What must be Recorded on the Register?
The Government recently consulted on the form which some of the details must take - see this page for further details and here. See also for additional background information the paper The Register of People with Significant Control - Understanding the new requirements, recording control on the PSC register and protecting people at serious risk of harm.
The register must be kept available for inspection alongside the company's other registers i.e. at the company's registered office or its alternative nominated inspection location. This requirement will however be subject to the option that companies will have from April, to elect to maintain certain registers at Companies House. In addition to keeping a "private" PSC register the information must also be filed with Companies House annually as part of the new annual confirmation statement (formerly the Annual Return).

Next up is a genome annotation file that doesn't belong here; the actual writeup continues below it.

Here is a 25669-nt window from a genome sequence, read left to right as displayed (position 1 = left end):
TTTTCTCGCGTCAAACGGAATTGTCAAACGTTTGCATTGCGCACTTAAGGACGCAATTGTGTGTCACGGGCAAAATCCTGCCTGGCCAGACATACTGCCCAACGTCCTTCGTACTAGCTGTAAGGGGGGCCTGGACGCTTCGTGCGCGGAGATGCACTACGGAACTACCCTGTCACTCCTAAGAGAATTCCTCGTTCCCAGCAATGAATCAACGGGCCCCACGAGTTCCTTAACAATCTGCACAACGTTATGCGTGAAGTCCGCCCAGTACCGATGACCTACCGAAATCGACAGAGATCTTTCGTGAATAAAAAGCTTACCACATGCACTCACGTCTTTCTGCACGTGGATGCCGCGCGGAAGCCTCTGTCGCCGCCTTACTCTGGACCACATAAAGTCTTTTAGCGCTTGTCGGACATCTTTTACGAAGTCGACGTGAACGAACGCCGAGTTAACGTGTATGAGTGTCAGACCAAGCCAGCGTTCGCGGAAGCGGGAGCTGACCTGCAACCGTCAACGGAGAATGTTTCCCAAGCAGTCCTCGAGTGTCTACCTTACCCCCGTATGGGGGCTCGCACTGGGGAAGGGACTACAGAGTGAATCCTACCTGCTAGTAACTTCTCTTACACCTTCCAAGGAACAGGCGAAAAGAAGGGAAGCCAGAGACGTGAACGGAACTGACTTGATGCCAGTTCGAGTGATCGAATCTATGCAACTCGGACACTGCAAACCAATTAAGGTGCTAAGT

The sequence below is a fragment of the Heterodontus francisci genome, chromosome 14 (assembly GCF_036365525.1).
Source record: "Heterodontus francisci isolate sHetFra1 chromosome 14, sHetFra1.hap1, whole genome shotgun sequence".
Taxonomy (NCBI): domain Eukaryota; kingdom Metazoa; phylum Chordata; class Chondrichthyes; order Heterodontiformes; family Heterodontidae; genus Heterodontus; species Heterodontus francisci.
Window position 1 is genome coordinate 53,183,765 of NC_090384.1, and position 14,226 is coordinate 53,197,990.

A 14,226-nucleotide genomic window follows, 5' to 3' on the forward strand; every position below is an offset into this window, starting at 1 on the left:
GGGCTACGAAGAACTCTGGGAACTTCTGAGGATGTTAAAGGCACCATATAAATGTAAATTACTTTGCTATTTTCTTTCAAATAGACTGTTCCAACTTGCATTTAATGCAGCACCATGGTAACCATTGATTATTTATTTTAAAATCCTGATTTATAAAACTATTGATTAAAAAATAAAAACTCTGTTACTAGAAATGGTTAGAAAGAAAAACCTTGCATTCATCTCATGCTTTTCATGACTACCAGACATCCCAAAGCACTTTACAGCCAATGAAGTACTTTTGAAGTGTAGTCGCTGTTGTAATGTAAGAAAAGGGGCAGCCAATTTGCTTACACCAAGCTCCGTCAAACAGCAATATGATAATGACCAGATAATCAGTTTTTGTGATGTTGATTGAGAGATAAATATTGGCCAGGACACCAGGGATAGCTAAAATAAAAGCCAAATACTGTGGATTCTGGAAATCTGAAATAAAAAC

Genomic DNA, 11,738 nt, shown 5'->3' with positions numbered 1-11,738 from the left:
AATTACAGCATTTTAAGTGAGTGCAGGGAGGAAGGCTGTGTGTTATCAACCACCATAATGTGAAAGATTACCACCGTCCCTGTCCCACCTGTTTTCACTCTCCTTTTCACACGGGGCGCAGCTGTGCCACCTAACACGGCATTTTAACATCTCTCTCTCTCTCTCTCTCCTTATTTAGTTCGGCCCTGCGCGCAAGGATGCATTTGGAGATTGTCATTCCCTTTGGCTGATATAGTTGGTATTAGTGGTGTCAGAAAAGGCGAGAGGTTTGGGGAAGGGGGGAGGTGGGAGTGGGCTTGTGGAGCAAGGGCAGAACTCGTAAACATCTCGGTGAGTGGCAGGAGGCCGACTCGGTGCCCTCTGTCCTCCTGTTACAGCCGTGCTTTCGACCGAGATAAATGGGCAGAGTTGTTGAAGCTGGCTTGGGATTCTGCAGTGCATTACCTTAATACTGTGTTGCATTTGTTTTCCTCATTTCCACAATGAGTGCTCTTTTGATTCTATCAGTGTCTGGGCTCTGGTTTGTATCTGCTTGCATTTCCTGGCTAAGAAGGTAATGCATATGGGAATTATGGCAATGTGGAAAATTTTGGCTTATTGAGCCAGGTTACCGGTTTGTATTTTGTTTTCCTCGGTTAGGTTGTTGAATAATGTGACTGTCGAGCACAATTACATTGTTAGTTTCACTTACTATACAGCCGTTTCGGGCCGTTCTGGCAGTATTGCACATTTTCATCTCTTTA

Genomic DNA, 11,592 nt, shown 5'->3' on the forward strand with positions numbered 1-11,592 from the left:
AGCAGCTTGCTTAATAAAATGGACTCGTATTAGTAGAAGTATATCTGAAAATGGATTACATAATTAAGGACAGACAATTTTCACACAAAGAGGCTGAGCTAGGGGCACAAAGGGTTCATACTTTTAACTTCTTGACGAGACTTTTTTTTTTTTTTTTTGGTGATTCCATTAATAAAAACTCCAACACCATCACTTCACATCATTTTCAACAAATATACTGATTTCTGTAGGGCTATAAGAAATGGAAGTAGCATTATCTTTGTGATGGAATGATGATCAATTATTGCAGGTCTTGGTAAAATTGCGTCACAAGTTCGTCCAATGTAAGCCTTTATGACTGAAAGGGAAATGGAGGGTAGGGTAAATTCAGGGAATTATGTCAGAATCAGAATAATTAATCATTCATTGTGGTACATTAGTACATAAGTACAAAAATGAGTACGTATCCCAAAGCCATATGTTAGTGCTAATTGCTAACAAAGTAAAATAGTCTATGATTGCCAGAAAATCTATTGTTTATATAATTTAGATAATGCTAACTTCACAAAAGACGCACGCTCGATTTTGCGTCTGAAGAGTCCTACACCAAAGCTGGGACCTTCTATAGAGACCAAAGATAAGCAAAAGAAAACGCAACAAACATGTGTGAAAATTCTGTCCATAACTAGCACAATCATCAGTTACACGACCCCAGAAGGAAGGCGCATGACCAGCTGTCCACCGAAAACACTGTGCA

The company's PSC register must be open to inspection free of charge and the company must provide copies on payment of a modest fee. The Government is currently consulting on these charges and advocates a flat fee of £12 for inspection but provides a sliding scale option for consultation of up to £91.
The person wishing to inspect or obtain copies of the register must provide their name and address and the purpose for which the information is to be used. Within 5 days the company must either comply with a request or apply to court. If the court is satisfied that the inspection or copy is not for a proper purpose it must direct the company not to comply with the request.
Abolition of Corporate Directors